The pro­tec­tive um­brella of RERA will trans­form re­alty

The 14 spokes of RERA have helped re­alty be­come a sys­tem­atic sec­tor

Hindustan Times (Chandigarh) - Estates - - ESTATES - Anuj Puri let­ters@hin­dus­tan­ The au­thor is Chair­man – ANAROCK Prop­erty Con­sul­tants

The In­dian real es­tate in­dus­try, par­tic­u­larly the res­i­den­tial sec­tor, was in the past cor­rectly char­ac­ter­ized as be­ing un­reg­u­lated and un­or­ga­nized with un­rea­son­able project de­lays and poor qual­ity of construction be­ing de­fin­i­tive as­pects.

The ar­rival of the Real Es­tate Reg­u­la­tory Act(RERA) in March 2016 brought in a par­a­digm shift in the sec­tor and meta­mor­phosed it into a more ma­ture, sys­tem­atic and reg­u­lated one. RERA came into force on May 1, 2017, and is meant to be a home­buyer-friendly regime which will ad­dress their griev­ances and pro­mote trans­parency, ef­fi­ciency, fi­nan­cial dis­ci­pline and ac­count­abil­ity in the sec­tor.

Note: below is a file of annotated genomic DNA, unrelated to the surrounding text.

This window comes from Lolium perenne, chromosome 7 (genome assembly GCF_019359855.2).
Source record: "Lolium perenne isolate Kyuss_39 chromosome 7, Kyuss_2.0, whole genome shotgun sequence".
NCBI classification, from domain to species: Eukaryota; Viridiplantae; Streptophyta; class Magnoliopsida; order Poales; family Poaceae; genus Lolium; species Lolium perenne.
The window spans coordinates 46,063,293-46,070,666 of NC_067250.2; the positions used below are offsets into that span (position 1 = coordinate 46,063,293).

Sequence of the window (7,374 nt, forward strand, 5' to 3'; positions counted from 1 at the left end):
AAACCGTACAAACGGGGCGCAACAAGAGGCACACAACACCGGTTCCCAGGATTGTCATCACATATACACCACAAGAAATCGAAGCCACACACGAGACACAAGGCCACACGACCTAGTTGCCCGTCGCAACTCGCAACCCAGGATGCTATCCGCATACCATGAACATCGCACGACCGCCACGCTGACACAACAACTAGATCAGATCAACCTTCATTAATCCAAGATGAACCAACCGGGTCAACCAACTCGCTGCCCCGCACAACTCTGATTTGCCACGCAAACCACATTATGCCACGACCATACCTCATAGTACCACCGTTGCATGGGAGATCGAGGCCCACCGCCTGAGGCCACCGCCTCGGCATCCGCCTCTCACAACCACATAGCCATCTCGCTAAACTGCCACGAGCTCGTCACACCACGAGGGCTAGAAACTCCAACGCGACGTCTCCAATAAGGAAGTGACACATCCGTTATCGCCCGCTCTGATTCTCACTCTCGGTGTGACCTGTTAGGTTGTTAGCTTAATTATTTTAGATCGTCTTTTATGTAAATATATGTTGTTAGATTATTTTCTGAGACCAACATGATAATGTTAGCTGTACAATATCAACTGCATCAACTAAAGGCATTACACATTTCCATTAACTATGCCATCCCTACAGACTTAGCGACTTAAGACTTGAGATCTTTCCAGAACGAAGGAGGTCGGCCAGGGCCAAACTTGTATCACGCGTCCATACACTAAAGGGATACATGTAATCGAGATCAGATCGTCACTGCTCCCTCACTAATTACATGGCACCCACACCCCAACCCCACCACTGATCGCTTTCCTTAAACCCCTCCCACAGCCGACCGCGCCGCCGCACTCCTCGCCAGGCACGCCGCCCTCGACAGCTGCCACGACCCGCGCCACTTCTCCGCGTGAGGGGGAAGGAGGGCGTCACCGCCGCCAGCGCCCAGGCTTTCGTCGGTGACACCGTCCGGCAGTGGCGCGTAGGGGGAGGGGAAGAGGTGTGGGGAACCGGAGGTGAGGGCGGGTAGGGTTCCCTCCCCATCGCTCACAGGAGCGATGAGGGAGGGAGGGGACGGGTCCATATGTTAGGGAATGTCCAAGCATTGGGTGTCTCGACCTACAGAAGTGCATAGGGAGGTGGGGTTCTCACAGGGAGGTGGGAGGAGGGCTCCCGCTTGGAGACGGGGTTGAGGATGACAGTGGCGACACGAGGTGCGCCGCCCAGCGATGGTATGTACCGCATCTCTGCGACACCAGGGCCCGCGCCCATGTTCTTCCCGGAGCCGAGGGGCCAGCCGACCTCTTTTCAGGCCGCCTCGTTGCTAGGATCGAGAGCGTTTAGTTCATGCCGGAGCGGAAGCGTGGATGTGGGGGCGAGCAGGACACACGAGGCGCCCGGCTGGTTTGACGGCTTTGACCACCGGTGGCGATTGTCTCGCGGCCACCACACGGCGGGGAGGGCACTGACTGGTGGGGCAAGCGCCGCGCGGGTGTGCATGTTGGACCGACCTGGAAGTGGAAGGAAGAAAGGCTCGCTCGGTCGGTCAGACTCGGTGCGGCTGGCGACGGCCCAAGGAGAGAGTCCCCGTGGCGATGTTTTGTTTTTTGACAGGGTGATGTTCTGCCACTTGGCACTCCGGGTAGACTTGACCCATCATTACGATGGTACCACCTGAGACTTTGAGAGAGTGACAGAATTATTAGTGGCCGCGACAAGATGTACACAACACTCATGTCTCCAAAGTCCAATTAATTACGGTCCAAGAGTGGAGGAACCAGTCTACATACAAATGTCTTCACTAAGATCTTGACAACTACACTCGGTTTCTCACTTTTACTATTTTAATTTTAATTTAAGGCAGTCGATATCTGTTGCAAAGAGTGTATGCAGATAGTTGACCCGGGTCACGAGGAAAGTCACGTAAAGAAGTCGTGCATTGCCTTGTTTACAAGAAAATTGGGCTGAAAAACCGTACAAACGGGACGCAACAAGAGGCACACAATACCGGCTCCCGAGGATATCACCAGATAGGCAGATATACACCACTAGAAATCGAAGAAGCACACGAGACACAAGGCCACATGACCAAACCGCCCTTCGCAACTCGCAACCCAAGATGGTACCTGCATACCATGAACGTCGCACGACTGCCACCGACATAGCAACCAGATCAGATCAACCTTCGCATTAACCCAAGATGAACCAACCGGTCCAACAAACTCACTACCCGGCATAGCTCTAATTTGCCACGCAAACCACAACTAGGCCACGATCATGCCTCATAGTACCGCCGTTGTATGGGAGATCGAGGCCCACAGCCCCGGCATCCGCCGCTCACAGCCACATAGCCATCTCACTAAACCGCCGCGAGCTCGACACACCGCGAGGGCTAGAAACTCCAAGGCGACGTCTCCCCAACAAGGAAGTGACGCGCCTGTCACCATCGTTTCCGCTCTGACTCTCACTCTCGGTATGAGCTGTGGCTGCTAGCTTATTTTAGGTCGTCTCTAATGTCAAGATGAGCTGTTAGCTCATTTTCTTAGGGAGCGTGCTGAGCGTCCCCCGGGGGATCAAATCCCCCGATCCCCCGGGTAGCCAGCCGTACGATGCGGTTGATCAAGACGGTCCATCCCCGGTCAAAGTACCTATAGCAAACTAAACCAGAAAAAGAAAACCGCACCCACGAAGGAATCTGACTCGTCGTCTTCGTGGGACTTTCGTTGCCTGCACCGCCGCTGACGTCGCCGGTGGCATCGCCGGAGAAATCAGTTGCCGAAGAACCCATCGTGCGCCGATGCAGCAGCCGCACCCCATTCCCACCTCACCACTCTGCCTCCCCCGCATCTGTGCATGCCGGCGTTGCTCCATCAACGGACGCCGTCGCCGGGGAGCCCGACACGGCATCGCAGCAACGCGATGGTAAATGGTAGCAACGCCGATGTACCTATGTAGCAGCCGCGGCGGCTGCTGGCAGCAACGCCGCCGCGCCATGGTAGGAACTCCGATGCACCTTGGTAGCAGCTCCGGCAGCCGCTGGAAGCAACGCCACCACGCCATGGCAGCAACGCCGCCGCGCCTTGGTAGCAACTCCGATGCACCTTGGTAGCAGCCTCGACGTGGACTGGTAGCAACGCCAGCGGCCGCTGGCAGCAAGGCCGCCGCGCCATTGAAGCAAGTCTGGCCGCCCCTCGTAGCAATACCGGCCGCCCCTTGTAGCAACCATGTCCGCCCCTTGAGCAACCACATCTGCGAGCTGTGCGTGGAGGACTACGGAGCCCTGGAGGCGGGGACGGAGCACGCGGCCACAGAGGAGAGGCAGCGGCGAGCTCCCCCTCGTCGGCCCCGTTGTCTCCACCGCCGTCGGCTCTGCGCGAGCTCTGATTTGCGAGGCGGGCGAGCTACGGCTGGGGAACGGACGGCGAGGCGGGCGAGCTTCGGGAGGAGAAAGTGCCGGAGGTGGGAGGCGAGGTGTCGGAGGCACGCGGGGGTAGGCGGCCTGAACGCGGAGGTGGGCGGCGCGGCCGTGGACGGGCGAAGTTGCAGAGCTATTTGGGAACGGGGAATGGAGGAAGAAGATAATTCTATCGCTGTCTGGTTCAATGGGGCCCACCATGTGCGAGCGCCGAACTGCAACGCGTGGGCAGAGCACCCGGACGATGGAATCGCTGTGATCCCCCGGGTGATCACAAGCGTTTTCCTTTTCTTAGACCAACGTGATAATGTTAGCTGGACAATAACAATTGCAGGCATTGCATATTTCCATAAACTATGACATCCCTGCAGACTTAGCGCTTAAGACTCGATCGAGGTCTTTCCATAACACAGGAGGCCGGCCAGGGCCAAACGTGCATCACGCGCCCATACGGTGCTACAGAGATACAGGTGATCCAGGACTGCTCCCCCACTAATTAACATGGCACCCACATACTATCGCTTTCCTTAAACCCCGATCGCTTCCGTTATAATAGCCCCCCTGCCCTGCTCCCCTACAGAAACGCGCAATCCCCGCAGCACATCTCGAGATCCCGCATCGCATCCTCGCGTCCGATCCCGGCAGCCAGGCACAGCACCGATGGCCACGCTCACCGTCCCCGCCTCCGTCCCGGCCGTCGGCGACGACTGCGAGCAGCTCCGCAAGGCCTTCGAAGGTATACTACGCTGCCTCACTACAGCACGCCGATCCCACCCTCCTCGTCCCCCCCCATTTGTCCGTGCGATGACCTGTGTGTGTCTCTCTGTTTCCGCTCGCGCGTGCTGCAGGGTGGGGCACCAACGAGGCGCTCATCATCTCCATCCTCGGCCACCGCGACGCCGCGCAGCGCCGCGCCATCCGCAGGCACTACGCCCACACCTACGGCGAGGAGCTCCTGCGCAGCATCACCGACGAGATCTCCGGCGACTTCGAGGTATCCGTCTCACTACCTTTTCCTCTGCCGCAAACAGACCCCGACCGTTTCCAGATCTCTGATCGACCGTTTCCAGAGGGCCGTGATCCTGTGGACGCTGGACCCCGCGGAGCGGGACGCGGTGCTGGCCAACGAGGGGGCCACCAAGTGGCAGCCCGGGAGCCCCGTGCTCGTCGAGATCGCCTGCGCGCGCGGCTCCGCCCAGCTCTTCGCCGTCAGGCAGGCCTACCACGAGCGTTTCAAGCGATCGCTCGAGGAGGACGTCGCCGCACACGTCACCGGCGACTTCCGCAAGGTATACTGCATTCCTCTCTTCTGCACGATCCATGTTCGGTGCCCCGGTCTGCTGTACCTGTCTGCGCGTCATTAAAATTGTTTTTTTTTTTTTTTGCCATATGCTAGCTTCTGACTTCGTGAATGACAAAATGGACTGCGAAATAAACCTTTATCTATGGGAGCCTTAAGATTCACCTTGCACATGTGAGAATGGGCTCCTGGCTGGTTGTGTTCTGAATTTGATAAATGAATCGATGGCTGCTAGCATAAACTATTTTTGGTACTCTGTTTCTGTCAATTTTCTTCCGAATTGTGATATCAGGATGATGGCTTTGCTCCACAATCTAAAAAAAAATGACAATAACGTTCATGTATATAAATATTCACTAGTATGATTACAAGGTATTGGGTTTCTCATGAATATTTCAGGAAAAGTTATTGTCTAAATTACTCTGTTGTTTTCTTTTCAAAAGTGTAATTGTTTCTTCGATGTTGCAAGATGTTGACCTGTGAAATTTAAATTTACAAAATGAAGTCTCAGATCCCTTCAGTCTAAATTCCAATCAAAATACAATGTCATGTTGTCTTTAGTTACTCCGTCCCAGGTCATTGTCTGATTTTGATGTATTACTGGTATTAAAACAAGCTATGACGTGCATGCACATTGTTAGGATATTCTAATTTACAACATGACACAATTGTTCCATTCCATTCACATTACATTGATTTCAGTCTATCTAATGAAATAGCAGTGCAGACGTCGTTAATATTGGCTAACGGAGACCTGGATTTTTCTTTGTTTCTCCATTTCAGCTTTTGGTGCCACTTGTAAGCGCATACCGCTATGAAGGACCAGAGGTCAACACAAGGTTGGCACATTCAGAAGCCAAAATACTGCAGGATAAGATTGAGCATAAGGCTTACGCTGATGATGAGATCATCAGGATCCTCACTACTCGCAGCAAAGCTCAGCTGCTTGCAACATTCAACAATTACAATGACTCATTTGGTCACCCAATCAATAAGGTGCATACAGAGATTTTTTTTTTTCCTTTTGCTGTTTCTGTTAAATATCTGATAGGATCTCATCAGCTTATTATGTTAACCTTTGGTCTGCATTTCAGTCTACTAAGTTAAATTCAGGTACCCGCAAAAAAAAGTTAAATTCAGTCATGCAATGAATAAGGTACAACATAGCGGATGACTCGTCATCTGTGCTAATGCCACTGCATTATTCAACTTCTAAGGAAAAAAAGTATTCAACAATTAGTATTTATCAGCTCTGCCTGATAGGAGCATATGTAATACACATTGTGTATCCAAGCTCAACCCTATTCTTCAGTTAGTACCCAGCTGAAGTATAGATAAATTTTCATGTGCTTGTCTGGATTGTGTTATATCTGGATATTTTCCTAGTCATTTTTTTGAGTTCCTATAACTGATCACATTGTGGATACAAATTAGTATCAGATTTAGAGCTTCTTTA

In­deed, buy­ing a home is not only the most cher­ished dream for many In­di­ans but also one of the big­gest long-term fi­nan­cial com­mit­ment in the buy­ers’ lifetime. Con­sid­er­ing this, there are 14 im­por­tant guide­lines in­cor­po­rated in the RERA um­brella to pre­vent un­scrupu­lous play­ers from rain­ing on con­sumers’ home-buy­ing plans:

1. En­forc­ing timely de­liv­ery of projects

In case of project de­lays, buy­ers have the right to - (i) Seek with­drawal of book­ing (the de­vel­oper is li­able to re­fund the en­tire amount along with in­ter­est) (ii) Go ahead with the project (with the con­di­tion that de­vel­oper will pay in­ter­est for ev­ery month of de­lay un­til the prop­erty is ready for pos­ses­sion). The max­i­mum time for re­fund­ing the buyer’s in­vest­ment is within 45 days of it be­com­ing due.